Saturday, June 09, 2018

Paul Maroon Resurfaces

After The Walkmen went on “extreme hiatus” I realized that, next to Hamilton Leithausers’s otherworldly crooning, Paul Maroon’s incandescent guitar was my favorite part of the band. So it definitely softened the blow of their dissolution when Maroon’s playing was a defining feature of Black Hours, Leithauser’s first solo album from 2014. I thought these two men were like brothers and even without a band they would continue to work together forever, or at least close to it. 

This was reinforced when Dear God, a vinyl-only release credited to both to them, came out about a year later. It was typically brilliant, even when Maroon dedicated himself to keyboards instead of guitars on a few songs. They were all good songs and all was right in my little corner of indie world. 

But then Leithauser’s next album came out and it was a collaboration with Rostam Batmanglij, late of Vampire Weekend, and Maroon was out of the picture. I never liked Vampire Weekend but thought the two songs Rostam contributed to Black Hours were pretty good and so listened to I Had a Dream That You Were Mine with an open mind. It didn’t work for me. I wanted Maroon back. Where was Maroon? I googled Maroon and found only old posts about Dear God. I even asked Twitter where he was and was told to seek out this great album called Dear God. I replied that not only did I have the album, but it had been delivered to me personally by Leithauser. That was old news. 

Maroon then became one of my little projects, like that wonderful band Hospitality, someone I would Google now and again to see if they had resurfaced. The trail was cold and I began to worry about his health. As it happened, I should have been worrying about Stewart Lupton, his former colleague from Jonathan Fire*Eater, the band that preceded The Walkmen. When Lupton died last month - far too young at 43 - I decided to check into Maroon again. My dedication paid off! There were new hits! Maroon was back!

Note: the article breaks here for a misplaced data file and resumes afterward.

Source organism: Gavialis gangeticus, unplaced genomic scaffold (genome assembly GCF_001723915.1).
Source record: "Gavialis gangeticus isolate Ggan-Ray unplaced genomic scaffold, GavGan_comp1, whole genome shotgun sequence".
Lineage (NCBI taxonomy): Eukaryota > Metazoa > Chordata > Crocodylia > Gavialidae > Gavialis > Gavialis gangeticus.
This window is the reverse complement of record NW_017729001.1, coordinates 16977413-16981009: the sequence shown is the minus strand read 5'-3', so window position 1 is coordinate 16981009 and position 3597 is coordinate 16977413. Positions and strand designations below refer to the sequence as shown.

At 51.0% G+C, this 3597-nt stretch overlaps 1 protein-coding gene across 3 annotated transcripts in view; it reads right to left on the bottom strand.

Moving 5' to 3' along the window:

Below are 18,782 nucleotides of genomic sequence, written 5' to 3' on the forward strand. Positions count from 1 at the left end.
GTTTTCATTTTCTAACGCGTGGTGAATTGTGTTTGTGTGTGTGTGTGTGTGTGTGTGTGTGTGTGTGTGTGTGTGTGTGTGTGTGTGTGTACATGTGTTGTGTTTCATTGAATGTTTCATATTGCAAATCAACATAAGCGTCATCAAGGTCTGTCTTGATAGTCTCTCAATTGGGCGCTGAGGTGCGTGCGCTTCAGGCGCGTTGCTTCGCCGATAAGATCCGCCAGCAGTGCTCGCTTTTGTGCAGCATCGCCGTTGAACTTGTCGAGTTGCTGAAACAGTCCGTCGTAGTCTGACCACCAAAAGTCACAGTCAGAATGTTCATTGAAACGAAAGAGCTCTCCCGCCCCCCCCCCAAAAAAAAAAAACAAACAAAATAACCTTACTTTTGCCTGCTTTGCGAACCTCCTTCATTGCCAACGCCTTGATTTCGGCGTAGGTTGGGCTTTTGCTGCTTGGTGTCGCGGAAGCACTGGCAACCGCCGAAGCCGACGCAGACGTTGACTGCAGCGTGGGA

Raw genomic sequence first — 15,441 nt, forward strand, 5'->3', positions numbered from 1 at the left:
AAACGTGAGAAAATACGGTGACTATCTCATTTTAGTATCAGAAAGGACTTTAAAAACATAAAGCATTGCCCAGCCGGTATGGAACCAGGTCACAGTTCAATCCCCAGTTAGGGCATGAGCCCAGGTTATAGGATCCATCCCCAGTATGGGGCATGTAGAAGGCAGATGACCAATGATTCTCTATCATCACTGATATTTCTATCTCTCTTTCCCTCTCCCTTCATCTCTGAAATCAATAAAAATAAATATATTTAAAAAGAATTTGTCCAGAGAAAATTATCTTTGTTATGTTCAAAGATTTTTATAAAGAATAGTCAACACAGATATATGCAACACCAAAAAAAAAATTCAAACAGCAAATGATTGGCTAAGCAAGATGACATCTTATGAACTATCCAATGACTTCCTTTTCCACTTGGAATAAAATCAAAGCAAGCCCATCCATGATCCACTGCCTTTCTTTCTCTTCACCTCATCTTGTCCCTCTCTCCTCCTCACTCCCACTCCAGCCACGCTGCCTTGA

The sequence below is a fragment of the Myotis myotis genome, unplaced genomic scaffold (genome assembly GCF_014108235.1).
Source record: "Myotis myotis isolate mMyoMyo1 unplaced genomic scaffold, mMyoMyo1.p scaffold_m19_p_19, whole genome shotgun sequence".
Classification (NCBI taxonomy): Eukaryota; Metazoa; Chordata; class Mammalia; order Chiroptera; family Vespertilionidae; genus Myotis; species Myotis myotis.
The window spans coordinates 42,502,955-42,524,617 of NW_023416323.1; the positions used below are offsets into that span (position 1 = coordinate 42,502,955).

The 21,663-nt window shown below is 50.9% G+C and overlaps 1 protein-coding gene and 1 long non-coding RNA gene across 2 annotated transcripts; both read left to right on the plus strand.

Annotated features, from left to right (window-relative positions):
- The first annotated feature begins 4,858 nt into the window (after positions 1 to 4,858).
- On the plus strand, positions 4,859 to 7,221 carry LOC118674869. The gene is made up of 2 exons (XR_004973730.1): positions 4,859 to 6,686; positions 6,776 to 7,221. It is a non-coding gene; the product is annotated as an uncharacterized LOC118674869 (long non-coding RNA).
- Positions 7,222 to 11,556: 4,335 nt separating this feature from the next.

The first thing that came up was a new column he’s writing for the AV Club, Ask An Indie Rock Veteran, where he dispenses erudite answers to questions like Do indie-rockers ever get indie-stalkers? or Is recording with a metronome or click track a must? His 30-year career has given him in-depth knowledge about music, production, touring and every other aspect of being a professional musician and he is generous with his wisdom and a damned good writer. I was enjoying reading the column but it was when I got to the end that I got really excited, for there at the bottom of a request for more questions was this line: In the meantime, come listen to my scoring work at

I clicked and found an elegant website representing Maroon’s collaboration with Morgan Henderson, the multi-instrumentalist from Fleet Foxes, whose bass playing was also all over Black Hours. Apparently they struck up a friendship during a legendary (to me) tour that had The Walkmen co-headlining with Fleet Foxes. I saw one of the shows, on the Williamsburg Waterfront with the sunset at our back, and it’s all too easy to imagine collaborations and friendships arising out of the camaraderie we witnessed on stage. 

The website features some beautiful samples of their work, showing off their versatility for potential clients. I especially love the one called Field Recordings, which is a dramatic and highly distinctive vignette that seems to tell its own story even without any visuals. There’s also the happy news that Heaven is a Traffic Jam on the 405, which was scored by Maroon, won the 2018 Oscar for Best Documentary Short Subject. That should lead to more of those potential clients! 

Does this recent activity mean that I won’t jump for joy if Maroon and Leithauser work together again? Certainly not, but it does my heart good to see a great musician I admire finding fulfillment and showing the world a new aspect of his talent. Long may Maroon’s flag wave! Now, if I could just find out what Amber Papini and Nathan Michel of Hospitality are up to. I hope they’re OK...

You may also enjoy:
New Americana Pt. 2: Hamilton Leithauser & Paul Maroon
Best Of 14 (Part 2)
Make Time For Black Hours
A Chilly Welcome From Hospitality

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